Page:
The Hemoglobin is part of the red blood cell that carries oxygen. Your body needs iron in order to have a normal hemoglobin level

The normal range for a young child is 11-16

The Hematocrit is a measure of what percentage of the blood is the Red blood cells
The normal range for a child 6-month-2 years is 33-40%

These ranges can vary from lab to lab and I have seen lots of goofy lab results over the years that have terrified parents needlessly. If we ever get an extreme result of any sort the first action should be to repeat it..

Iron rich foods can be divided into two groups
Heme versus non heme

Heme Iron is much more easily absorbed. Animal sources like meat, poultry,eggs and fish contain Heme Iron.
The dark meat chicken and turkey are higher in iron than the white meat.
The egg yolk is a better source than the egg white.

Non Heme iron can be found in dried fruits, beans, tofu, enriched cereal and dark green leafy veggies.

Cooking in cast iron pans is actually a great way to get some extra iron into the diet.

Iron is a fairly tricky mineral when it comes to absorption. Some foods may actually be high in iron but are also high is something called phytic acid which block absorption.

Iron loves Vitamin C but doesn't absorb well with milk.
Because of this, kids who drink more than 24 ounces of milk once they have hit the one year mark have a higher incidence of anemia.
For you anemic adults out there I hate to pass along that coffee and tea also are a problem with it comes to helping the iron do it's job.

Hopefully you can offer enough food choices that you can get adequate iron from your diet.
If you have a very fussy eater and the lab shows that the iron level is low, you may need a supplement.

Unfortunately, Iron supplements can cause constipation and the drops can cause some tooth discoloration ( so brush those teeth)

Some of the supplements that come in a yummy chewable or gummy form are easy to take, but MUST be kept in a child proof area. Too much iron ( if you little one gets a hold of them) can be very toxic.

One of my favorite brands is Floradix for kids. Read the label, but for most toddlers the dose is 1 teaspoon/ day.

Some common iron rich foods

Chicken liver 3 oz                                      11.0mg
Lentils 1 cup cooked                                   2 ½ mg
Ground beef 3 oz                                        5 ½ mg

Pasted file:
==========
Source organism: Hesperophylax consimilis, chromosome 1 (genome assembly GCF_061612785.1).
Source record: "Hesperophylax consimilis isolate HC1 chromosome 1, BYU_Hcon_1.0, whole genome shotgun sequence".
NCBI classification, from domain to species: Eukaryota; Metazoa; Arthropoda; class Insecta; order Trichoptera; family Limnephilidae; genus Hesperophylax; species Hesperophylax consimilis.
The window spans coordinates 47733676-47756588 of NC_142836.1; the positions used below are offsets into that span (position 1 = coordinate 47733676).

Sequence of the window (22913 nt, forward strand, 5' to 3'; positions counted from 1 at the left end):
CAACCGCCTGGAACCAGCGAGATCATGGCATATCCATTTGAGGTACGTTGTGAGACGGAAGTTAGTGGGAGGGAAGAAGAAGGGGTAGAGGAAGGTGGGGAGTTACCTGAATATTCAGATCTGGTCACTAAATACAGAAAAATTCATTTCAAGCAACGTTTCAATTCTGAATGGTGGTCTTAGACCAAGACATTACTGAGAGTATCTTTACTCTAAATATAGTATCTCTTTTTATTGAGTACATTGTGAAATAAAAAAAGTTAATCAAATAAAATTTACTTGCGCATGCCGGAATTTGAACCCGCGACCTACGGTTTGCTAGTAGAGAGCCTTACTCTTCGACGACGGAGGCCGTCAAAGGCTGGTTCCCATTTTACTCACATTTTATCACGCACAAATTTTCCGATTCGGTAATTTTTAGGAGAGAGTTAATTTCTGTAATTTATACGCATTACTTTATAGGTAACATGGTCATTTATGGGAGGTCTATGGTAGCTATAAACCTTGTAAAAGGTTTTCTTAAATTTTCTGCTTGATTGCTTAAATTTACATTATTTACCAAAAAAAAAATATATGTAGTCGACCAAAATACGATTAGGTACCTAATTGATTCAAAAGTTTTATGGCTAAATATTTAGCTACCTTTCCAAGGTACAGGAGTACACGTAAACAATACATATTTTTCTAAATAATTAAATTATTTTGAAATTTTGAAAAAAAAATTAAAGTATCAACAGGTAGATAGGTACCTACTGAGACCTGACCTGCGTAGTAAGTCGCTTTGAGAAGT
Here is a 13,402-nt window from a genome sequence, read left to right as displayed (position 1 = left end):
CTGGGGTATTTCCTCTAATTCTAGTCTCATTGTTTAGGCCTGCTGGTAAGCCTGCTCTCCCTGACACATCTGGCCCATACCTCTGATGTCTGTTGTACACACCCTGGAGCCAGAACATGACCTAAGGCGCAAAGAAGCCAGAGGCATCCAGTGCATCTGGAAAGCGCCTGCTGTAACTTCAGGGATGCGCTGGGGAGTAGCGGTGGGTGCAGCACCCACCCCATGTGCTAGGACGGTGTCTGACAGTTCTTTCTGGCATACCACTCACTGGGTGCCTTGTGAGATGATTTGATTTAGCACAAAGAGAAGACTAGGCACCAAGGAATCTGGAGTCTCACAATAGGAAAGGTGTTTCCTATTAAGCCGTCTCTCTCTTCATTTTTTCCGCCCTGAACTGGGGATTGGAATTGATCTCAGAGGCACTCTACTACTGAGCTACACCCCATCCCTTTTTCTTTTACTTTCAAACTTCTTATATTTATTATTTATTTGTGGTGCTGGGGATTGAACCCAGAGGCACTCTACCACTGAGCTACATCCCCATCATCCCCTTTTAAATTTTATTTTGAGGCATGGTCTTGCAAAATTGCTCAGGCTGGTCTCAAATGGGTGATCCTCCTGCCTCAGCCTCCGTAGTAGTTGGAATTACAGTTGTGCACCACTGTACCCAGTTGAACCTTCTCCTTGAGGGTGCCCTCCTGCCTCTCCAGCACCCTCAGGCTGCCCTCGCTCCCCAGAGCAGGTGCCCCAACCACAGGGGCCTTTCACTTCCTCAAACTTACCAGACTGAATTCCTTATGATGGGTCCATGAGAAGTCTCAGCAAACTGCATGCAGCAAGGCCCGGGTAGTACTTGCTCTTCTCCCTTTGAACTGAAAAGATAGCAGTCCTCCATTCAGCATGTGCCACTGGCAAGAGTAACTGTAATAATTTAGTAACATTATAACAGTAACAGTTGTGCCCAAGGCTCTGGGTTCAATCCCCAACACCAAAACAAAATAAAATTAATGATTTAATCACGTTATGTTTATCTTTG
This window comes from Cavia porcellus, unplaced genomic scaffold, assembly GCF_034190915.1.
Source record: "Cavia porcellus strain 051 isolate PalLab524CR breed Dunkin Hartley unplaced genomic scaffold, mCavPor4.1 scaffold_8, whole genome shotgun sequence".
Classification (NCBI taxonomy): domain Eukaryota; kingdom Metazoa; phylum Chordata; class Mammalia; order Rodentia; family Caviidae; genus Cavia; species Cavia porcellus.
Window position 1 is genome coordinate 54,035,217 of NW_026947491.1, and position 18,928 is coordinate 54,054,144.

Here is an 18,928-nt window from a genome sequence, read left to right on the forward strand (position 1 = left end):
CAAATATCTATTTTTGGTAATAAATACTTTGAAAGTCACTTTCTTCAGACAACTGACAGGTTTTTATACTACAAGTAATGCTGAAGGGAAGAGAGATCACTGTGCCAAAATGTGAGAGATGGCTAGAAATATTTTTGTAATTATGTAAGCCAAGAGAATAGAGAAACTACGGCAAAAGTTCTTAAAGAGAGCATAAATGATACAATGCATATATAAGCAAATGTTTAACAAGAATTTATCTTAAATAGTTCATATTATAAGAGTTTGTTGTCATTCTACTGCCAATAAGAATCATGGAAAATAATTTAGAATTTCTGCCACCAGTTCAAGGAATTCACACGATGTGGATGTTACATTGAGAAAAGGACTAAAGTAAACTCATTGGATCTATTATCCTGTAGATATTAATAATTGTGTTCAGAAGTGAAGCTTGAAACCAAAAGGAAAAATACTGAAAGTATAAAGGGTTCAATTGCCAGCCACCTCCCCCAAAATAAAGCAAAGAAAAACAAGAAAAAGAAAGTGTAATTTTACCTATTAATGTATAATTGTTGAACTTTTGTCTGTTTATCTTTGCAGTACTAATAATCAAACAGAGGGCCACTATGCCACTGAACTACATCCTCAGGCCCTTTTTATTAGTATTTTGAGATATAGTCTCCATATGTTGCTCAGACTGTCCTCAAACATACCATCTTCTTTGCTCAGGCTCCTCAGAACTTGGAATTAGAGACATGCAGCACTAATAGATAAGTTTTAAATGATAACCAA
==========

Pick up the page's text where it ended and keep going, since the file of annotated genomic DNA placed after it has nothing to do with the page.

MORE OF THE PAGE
Tofu ¼ cup                                                 3 ½ mg
Beans ½ cup cooked                                  2 mg
Spinach ½ cup cooked                                2 ½ mg
Potato with skin, white, baked ½ medium     2 ½ mg
Prune juice ½ cup                                        1 ½ mg
Broccoli ½ cup                                             ½ mg
Enriched baby cereal ¾ cup                           4-18 mg
Tortilla 1 average                                           1 mg
Molasses 1 Tablespoon                                  0.9 mg
Raisins     ½ cup                                             1.6 mg

Other things good options are nuts, and seaweed snacks. Become a good label reader!

When your little one eats their iron rich foods give them positive reinforcement, feel their muscles and tell them that all that healthy food is helping them grow big and strong.

Monday, April 8, 2013



Ideally our children will have no lead in their systems. Unfortunately many of us live in environments where our kids are in fact getting exposed.

Between the ages of 9-15 months, many doctors will suggest a routine blood test. Most often we will order a CBC ( complete blood count) which will check their iron level and a lead level.
Typically the lowest report that we get from most labs will be < 3. It is rarely reported as an actual 0.
Anything over 3 means that there is some measurable lead exposure.
No result over 5 should be ignored.
A level higher than 10 is cause for concern.
A level higher than 45 needs urgent medical attention.

As of this year 2013:
If your child in San Francisco has any measurable lead level the city will send out a public health nurse to help you explore your environment and see if they can figure out the source.

Common Sources can include:

*paint chips. (House built before 1978 are most at risk)
*lead pipes (run the cold water for a minute or so before drinking) 
...Use the initial water for watering plants or something

*keys ( don't let your child chew on them)

*Brightly painted pottery or toys ( beware of things imported from different countries The brighter the color, the more apt they are to have lead)

*Antique furniture varnish

*Some lipstick brands